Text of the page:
Over at Evolve Snow Camps, we talk about the fact that this year’s El Nino could reach a record high.
But what is actually happening in the oceans when we talk about the El Nino phenomenon?
An El Nino year is characterized by a year with warmer than average sea surface temperatures in the Pacific Ocean. This means that the temperature of the top layer of the Pacific Ocean, specifically around the equator, are a few degrees Celsius higher than normal.
These warmer temperatures affect the ocean and the atmosphere, especially inducing climate effects in the Northern Hemisphere. The warmer temperatures also move the fierce oceanic thunderstorms of the equator further eastward along their route.
Here’s how it all happens:
To replace the water that has drifted west, water is pulled upward from deeper levels of the eastern pacific. Since this water is coming from a deeper layer of the ocean, it is therefore much colder, lowering the surface temperature of the water.
On the year of an El Nino, the winds blowing westward are much weaker than they normally would be. This causes less water to drift westward, and consequently there is less water displaced in the east. For this reason, less cold water rises upwards in the east to replace the water that would have drifted west.
With less cold water flowing upward, surface temperatures do not cool as much as they normally would. The result is higher than average surface temperatures in the east.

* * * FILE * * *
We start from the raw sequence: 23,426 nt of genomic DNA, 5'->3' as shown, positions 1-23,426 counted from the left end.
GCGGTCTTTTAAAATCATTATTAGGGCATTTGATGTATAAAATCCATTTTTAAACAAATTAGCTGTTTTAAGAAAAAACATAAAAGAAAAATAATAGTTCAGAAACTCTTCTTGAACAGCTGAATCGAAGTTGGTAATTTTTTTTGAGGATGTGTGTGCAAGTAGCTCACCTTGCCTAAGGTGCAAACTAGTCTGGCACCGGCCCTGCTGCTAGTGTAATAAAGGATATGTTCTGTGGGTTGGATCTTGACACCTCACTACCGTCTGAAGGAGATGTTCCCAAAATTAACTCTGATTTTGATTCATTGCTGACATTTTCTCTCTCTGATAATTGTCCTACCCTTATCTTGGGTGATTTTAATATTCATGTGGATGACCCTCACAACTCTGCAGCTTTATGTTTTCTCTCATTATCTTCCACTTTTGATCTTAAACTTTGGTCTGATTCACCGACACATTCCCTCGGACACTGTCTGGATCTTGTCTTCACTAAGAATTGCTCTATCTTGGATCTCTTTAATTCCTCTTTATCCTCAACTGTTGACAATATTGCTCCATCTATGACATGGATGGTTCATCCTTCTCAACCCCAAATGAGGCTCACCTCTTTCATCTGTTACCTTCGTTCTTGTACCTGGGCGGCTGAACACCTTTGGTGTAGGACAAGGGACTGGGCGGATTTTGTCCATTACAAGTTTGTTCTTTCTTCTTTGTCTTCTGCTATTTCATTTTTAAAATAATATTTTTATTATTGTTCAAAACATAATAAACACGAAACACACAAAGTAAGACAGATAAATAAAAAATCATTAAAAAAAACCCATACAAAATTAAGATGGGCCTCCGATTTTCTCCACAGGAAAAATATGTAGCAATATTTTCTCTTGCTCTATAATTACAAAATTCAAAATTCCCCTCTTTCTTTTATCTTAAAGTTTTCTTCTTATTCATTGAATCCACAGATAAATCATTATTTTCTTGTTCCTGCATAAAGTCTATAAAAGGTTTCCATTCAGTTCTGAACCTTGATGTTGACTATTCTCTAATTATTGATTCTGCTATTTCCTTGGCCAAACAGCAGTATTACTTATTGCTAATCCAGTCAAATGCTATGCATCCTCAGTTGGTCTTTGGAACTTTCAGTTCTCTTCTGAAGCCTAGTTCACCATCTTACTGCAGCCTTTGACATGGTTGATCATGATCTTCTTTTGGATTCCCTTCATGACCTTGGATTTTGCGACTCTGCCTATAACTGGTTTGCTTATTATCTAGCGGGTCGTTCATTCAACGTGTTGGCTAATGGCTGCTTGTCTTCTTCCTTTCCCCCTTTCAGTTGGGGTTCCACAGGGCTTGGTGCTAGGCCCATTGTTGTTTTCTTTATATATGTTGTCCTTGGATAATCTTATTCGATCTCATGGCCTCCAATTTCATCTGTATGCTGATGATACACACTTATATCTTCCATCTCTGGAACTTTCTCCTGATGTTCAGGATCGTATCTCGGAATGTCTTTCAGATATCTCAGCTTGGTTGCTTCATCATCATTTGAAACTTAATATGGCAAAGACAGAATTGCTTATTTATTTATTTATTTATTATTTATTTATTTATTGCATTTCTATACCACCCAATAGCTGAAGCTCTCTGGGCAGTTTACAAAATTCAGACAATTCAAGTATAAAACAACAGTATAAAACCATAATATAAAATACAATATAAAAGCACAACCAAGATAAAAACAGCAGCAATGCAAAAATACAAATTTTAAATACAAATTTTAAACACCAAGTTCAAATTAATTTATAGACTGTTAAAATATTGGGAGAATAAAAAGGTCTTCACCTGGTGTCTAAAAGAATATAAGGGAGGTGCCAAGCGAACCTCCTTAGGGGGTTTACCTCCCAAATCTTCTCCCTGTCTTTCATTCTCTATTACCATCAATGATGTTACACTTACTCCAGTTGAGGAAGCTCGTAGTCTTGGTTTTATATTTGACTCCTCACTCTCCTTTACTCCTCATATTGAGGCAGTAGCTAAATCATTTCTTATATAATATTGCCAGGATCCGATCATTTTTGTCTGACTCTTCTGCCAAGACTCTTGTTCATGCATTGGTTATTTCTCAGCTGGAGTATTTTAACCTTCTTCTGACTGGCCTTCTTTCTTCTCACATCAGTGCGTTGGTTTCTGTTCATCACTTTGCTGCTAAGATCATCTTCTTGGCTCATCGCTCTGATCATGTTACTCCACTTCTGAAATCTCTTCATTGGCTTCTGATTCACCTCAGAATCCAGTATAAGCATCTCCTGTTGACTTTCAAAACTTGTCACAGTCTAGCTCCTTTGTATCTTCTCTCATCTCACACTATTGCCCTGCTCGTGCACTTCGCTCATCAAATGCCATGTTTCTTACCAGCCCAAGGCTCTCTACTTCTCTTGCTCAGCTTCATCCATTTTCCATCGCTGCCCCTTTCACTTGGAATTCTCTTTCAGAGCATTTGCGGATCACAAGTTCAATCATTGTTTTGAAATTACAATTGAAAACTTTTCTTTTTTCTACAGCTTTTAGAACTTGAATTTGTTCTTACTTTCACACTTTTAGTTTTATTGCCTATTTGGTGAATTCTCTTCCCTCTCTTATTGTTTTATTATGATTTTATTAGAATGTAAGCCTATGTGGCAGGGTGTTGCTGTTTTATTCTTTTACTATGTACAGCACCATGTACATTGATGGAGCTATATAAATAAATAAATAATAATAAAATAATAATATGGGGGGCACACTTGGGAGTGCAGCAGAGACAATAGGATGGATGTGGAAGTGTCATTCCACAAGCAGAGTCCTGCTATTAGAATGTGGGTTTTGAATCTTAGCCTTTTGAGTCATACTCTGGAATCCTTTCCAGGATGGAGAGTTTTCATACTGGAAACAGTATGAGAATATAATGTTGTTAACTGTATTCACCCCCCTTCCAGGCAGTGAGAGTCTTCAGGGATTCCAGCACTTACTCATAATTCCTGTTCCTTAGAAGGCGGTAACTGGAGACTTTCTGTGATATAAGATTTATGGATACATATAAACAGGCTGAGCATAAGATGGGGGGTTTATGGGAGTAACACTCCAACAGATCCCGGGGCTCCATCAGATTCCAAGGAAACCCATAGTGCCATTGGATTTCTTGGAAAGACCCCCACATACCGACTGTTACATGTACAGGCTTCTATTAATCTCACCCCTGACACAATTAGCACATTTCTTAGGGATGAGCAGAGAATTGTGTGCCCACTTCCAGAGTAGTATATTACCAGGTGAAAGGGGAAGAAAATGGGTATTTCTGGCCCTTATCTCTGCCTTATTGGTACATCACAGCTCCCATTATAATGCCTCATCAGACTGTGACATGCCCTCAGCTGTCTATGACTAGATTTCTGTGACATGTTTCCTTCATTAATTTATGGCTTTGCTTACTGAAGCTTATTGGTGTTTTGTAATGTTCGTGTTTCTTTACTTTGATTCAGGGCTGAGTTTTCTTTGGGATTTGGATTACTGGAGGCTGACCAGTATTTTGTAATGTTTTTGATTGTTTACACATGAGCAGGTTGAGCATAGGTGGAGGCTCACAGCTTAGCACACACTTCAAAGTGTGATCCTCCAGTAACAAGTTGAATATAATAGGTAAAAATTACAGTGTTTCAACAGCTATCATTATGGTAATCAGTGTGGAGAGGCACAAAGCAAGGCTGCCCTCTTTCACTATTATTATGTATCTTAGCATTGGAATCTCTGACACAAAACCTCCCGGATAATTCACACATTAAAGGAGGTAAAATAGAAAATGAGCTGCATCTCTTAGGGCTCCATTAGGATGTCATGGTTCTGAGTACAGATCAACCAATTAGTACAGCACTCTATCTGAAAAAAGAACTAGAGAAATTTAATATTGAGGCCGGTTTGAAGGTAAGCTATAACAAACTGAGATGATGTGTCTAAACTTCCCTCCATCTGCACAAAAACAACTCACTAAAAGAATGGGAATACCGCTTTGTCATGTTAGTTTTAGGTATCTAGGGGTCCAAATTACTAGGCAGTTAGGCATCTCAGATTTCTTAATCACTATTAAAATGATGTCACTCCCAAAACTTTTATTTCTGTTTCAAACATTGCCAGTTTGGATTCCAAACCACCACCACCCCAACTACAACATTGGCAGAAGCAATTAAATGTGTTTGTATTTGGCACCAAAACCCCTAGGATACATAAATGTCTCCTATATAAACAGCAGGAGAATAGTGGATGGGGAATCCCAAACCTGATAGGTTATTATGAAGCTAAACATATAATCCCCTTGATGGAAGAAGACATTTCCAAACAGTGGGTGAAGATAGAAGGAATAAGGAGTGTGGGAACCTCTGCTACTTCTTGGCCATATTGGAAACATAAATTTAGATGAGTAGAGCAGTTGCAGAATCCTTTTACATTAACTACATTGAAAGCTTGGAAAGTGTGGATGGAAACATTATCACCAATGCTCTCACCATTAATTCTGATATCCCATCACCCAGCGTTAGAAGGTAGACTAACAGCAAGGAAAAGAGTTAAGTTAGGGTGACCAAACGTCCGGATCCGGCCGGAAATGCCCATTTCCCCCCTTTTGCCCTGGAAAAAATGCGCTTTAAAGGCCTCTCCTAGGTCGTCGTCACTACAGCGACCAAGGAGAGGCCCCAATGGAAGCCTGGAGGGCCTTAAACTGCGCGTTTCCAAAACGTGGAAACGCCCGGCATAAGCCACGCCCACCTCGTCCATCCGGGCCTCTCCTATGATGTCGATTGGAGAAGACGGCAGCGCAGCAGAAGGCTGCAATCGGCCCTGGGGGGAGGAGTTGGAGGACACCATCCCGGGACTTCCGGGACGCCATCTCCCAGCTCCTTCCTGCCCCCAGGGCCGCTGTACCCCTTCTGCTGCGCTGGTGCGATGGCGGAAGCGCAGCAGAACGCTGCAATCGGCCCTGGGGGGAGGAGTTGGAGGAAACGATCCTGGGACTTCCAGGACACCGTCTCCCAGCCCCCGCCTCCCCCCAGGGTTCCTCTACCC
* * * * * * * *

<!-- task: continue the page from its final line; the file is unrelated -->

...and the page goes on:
In other words, the Pacific Ocean is warmer than normal – especially along the eastern part of the equator.
These warmer conditions affect the winds, lessening the strength of the gusts. The weaker winds work in a positive feedback loop, calling for even LESS water to drift west and temperatures in the east to therefore raise to EVEN warmer temperatures.
This loops finally ends after the El Nino year has passed. Eventually, a Kelvin wave (a massive wave which can reach hundreds of thousands of kilometres long in width, though not very high) travels in.
This type of wave changes into a Rossby wave, which is similar to a Kelvin however moving at a much slower speed. The Rossby wave can take months, or even years, to cross the ocean. This Rossby wavesthus carries cooler water in the eastern pacific and counteracts the effects of El Nino